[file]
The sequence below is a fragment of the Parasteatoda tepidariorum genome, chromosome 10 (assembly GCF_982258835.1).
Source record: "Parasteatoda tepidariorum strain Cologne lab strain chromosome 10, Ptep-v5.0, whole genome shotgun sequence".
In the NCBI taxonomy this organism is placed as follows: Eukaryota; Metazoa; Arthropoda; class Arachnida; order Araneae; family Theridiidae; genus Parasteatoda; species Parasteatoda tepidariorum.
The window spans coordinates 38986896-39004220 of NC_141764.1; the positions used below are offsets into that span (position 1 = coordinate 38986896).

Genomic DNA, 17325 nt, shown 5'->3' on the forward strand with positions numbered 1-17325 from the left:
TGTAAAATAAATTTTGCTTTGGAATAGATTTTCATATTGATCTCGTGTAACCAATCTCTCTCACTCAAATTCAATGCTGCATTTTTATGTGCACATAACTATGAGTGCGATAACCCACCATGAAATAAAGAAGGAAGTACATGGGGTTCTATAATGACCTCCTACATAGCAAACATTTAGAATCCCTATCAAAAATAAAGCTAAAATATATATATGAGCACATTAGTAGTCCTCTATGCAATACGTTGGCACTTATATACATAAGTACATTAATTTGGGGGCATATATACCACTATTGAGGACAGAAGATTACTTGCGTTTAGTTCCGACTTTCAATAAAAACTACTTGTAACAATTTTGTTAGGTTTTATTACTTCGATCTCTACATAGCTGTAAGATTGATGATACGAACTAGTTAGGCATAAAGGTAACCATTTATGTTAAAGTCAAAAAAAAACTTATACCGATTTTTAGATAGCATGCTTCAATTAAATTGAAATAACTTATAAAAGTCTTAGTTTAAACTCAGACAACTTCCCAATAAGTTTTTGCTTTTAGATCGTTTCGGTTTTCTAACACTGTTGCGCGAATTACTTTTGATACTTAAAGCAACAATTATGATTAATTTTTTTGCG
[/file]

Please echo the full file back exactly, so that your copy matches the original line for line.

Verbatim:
The sequence below is a fragment of the Parasteatoda tepidariorum genome, chromosome 10 (assembly GCF_982258835.1).
Source record: "Parasteatoda tepidariorum strain Cologne lab strain chromosome 10, Ptep-v5.0, whole genome shotgun sequence".
In the NCBI taxonomy this organism is placed as follows: Eukaryota; Metazoa; Arthropoda; class Arachnida; order Araneae; family Theridiidae; genus Parasteatoda; species Parasteatoda tepidariorum.
The window spans coordinates 38986896-39004220 of NC_141764.1; the positions used below are offsets into that span (position 1 = coordinate 38986896).

Genomic DNA, 17325 nt, shown 5'->3' on the forward strand with positions numbered 1-17325 from the left:
TGTAAAATAAATTTTGCTTTGGAATAGATTTTCATATTGATCTCGTGTAACCAATCTCTCTCACTCAAATTCAATGCTGCATTTTTATGTGCACATAACTATGAGTGCGATAACCCACCATGAAATAAAGAAGGAAGTACATGGGGTTCTATAATGACCTCCTACATAGCAAACATTTAGAATCCCTATCAAAAATAAAGCTAAAATATATATATGAGCACATTAGTAGTCCTCTATGCAATACGTTGGCACTTATATACATAAGTACATTAATTTGGGGGCATATATACCACTATTGAGGACAGAAGATTACTTGCGTTTAGTTCCGACTTTCAATAAAAACTACTTGTAACAATTTTGTTAGGTTTTATTACTTCGATCTCTACATAGCTGTAAGATTGATGATACGAACTAGTTAGGCATAAAGGTAACCATTTATGTTAAAGTCAAAAAAAAACTTATACCGATTTTTAGATAGCATGCTTCAATTAAATTGAAATAACTTATAAAAGTCTTAGTTTAAACTCAGACAACTTCCCAATAAGTTTTTGCTTTTAGATCGTTTCGGTTTTCTAACACTGTTGCGCGAATTACTTTTGATACTTAAAGCAACAATTATGATTAATTTTTTTGCG